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Level Up Learning: National Survey on Teaching with Games

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Digital games have the potential to transform K-12 education as we know it. But what has been the real experience among teachers who use games in the classroom? In 2013, the Games and Learning Publishing Council conducted a national survey among nearly 700 K-8 teachers. The report reveals key findings from the survey, and looks at how often and why teachers use games in the classroom, as well as issues they encounter in their efforts to implement digital games into their practice. This report was produced by the Games and Learning Publishing Council, a project of the Joan Ganz Cooney Center.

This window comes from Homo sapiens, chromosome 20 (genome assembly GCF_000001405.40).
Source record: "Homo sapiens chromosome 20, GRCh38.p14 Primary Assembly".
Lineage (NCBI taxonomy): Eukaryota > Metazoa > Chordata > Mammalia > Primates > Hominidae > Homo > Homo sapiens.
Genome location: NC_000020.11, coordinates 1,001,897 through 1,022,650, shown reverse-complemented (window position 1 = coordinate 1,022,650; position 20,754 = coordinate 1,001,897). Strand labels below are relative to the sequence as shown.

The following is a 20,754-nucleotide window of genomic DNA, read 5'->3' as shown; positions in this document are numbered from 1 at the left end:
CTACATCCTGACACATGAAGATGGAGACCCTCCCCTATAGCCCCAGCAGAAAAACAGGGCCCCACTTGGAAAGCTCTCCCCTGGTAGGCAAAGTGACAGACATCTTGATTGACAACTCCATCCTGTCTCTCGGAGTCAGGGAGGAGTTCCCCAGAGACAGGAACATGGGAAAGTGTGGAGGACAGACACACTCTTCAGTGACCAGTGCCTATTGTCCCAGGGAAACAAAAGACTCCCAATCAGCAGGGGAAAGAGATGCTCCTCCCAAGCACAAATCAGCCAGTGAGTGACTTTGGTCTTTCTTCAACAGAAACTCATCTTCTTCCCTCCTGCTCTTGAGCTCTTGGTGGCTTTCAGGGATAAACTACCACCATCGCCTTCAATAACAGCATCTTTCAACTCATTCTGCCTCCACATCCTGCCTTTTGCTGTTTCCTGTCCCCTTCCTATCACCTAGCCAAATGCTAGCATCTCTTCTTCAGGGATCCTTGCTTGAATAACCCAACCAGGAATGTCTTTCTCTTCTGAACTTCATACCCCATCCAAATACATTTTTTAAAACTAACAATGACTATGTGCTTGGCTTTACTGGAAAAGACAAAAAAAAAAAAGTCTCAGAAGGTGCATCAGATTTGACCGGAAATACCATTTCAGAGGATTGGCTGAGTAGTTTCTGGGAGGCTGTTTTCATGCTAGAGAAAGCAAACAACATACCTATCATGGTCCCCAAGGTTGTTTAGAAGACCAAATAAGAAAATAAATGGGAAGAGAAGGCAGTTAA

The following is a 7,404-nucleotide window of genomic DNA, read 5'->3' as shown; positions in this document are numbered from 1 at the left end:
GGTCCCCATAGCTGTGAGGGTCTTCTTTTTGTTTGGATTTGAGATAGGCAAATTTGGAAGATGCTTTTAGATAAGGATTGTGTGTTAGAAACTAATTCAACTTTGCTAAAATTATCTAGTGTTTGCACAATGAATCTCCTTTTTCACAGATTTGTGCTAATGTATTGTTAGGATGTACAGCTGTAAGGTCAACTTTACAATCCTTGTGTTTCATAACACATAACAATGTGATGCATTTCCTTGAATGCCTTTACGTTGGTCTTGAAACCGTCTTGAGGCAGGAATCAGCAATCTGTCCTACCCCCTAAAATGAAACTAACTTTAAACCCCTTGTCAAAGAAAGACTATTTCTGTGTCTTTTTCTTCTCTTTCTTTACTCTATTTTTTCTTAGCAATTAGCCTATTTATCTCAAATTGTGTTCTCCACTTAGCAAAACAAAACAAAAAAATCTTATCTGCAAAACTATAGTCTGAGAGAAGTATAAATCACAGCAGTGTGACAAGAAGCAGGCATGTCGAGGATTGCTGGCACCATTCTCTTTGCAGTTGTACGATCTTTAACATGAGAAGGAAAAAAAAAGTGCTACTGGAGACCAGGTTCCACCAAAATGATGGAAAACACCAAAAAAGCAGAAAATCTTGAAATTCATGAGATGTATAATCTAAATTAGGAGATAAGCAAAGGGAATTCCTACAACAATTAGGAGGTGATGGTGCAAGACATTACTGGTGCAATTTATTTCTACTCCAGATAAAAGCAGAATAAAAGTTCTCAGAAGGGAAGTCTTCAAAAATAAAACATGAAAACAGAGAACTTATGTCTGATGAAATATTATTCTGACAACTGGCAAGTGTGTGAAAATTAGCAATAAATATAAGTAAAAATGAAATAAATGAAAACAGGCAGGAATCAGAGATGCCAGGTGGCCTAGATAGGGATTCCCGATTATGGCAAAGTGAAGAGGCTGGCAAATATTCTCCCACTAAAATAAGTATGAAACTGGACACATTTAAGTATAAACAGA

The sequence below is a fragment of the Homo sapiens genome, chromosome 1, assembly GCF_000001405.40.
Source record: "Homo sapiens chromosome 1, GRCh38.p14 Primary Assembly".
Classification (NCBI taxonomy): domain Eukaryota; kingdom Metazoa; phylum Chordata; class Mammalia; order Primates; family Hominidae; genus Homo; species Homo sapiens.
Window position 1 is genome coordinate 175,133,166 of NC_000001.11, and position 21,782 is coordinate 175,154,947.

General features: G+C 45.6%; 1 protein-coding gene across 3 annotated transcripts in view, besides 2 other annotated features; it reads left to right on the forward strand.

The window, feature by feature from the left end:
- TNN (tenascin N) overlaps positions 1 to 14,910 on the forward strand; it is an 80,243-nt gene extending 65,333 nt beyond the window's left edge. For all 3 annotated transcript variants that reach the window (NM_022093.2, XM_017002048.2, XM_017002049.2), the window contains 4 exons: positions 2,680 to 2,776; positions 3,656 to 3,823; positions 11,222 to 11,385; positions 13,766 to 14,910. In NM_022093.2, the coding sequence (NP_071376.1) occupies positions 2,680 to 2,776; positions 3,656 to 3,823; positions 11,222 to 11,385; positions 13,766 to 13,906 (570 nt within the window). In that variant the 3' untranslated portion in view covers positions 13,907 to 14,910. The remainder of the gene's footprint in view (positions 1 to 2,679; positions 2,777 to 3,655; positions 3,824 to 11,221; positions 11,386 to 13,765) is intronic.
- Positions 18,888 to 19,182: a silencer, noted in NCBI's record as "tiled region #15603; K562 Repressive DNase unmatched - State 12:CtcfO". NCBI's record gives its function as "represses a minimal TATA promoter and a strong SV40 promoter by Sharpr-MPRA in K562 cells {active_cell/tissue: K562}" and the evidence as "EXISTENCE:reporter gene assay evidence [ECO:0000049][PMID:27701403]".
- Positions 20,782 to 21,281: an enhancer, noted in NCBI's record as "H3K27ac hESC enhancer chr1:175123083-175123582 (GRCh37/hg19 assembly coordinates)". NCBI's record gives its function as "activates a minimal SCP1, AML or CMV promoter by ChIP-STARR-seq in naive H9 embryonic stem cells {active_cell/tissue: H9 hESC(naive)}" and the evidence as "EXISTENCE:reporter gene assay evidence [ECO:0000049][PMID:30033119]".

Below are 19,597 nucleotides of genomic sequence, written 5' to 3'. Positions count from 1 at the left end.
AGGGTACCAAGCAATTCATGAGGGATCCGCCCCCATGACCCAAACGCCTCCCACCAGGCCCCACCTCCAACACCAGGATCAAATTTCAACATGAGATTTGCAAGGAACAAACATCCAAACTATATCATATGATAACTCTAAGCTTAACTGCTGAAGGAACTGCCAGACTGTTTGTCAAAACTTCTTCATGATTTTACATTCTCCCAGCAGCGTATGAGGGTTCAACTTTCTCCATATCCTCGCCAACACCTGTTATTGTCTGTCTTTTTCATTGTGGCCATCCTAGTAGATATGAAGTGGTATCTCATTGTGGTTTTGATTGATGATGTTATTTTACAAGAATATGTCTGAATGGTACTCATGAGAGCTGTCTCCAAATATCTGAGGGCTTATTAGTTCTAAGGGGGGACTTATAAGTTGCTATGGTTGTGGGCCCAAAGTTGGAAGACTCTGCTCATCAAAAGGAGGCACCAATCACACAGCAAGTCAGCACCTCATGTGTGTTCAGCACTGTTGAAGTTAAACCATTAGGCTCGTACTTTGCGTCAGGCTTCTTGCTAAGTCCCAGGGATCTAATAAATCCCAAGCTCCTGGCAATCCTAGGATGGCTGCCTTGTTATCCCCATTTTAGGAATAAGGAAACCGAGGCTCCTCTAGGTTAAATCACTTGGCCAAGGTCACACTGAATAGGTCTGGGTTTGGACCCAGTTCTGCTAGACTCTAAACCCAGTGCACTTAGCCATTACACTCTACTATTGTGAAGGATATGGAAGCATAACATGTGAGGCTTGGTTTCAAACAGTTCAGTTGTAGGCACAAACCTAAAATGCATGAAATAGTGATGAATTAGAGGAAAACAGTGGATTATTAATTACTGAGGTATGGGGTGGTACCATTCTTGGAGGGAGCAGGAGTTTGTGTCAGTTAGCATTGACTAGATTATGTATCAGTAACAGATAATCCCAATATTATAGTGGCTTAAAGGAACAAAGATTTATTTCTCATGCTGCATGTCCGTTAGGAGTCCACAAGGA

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   1 LEVEL UP LEARNING: A NATIONAL SURVEY ON TEACHING WITH DIGITAL GAMES   LEVEL UP LEARNING:  A national survey on teaching with digital games  By Lori M. Takeuchi & Sarah Vaala  This report is a product of the Games and Learning Publishing Council based on research funded by the Bill & Melinda Gates Foundation. The ndings and conclusions contained within are those of the authors and do not necessarily reect positions or policies of the Bill & Melinda Gates Foundation. SUGGESTED CITATION Takeuchi, L. M., & Vaala, S. (2014). Level up learning: A national survey on teaching with digital games. New York: The Joan Ganz Cooney Center at Sesame Workshop. A full-text PDF of this report is available as a free download from: www.joanganzcooneycenter.org . LEVEL UP LEARNING  is licensed under a Creative Commons Attribution-ShareAlike 4.0 International License.  2 LEVEL UP LEARNING: A NATIONAL SURVEY ON TEACHING WITH DIGITAL GAMES   TABLE OF CONTENTS  3 LEVEL UP LEARNING: A NATIONAL SURVEY ON TEACHING WITH DIGITAL GAMES Introduction ..............7 Foreword  ................4Executive Summary .......5Our Methods .............9What We Found .........13 PLAYERS  . . . . . . . . . . . . . . . . . . . . . . . . . . . . . . . . . . . . . . .13 PRACTICES  . . . . . . . . . . . . . . . . . . . . . . . . . . . . . . . . . . . . . 17 PROFILES  . . . . . . . . . . . . . . . . . . . . . . . . . . . . . . . . . . . . . .35 PERCEPTIONS  . . . . . . . . . . . . . . . . . . . . . . . . . . . . . . . . . . .47 SYNTHESIS  . . . . . . . . . . . . . . . . . . . . . . . . . . . . . . . . . . . . .56 RECOMMENDATIONS  . . . . . . . . . . . . . . . . . . . . . . . . . . . .57  A: WRITE-IN GAME TITLES  . . . . . . . . . . . . . . . . . . . . . . . .63 FINAL THOUGHTS  . . . . . . . . . . . . . . . . . . . . . . . . . . . . . . . .59 B: CLUSTER ANALYSIS METHODS  . . . . . . . . . . . . . . . . . .65 What It Means ...........56References ..............60Appendix ...............63  FOREWORD BY MILTON CHEN, PH.D.CHAIR, GAMES & LEARNING PUBLISHING COUNCIL  This survey can trace its srcins to a long history in the design of games for learning at Sesame Work- shop. As early as its rst season in 1969, Sesame Street   incorporated a classication game for preschoolers: who doesn’t know the music and lyrics from “One of These Things Is Not Like the Other?” A later segment, circa 1987, from the Workshop’s Square One TV,  used a game-show format to display a panel of shirts and slacks, and asked, “How many outts can be created?” Combinatorial mathematics was thus placed within reach of an 8-year-old. By the mid-80s, the rst educational computer games were being introduced into classrooms. Veteran edu - cators (and young parents) will remember Oregon Trail, Carmen Sandiego, and Rocky’s Boots, used by a small number of innovative teachers to enliven their classrooms through characters, graphics, and sound. However, the technology trailed far behind the vision of “microworlds” employing full-motion video, rich sound effects and music, as well as creative applica -tions across the curriculum. In those days before the Internet, the majority of schools had fewer than 10 computers. With the expo -nential increases in multimedia capacity and dramatic decreases in price, today’s digital games offer much more than an occasional game for reinforcement or reward alongside the “basic curriculum.” Immersive and complex games are demonstrating their potential to transform that curriculum and launch it on a new trajectory that harnesses story, simulation, and stimu- lation, along with competition and collaboration, to achieve higher standards and deeper learning. This study provides an important snapshot of how far we are along that trajectory. As a single survey, its ndings are necessarily limited by sample size and self-reporting. However, two fundamental ndings should capture the attention of all educators, develop-ers, funders, and policymakers: a majority of teachers are using digital games in their classrooms, and games are increasingly played on mobile devices that travel with their students. In sheer numbers of teachers and students using games of all types, the “games move - ment” is now mainstream, achieving the Holy Grail of educational innovation: getting to scale. However, much remains to be done to reach that higher trajectory, in professional development and communication to teachers, in the supply side of developing more creative and complex games, and in research on outcomes. Through this study, teachers are indicating their growing receptivity to using games and a game’s power for student engagement. The momentum to date has been largely fueled by bottom-up professional development—teachers spreading the word and teaching each other about games—rather than formal, district-led training tied to state stan-dards. Teachers in this survey are telling us that they are also learners and ready for more in-depth and comprehensive PD about games. The study’s typology of game-using teachers—the Dabblers, Players, Barrier Busters, and Naturals—can prompt more powerful, peer-based approaches to professional learning. Education, more familiar with a glacial pace of change, is now picking up the pace. It is tting that this report is brought to you by the letters G, L, P, and C, an activ- ity of the Joan Cooney Center at Sesame Workshop, an institution known for making learning engaging and, dare we say it,  joyful . There is cause for optimism here and for redoubling our efforts to give teachers the sup-port they need and students the learning they deserve.  Dr. Milton Chen is a senior fellow and Executive Direc-tor, Emeritus, at The George Lucas Educational Founda-tion and a trustee at Sesame Workshop. He also serves as chair of the Panasonic Foundation and education committee for the National Park System Advisory Board. 4 LEVEL UP LEARNING: A NATIONAL SURVEY ON TEACHING WITH DIGITAL GAMES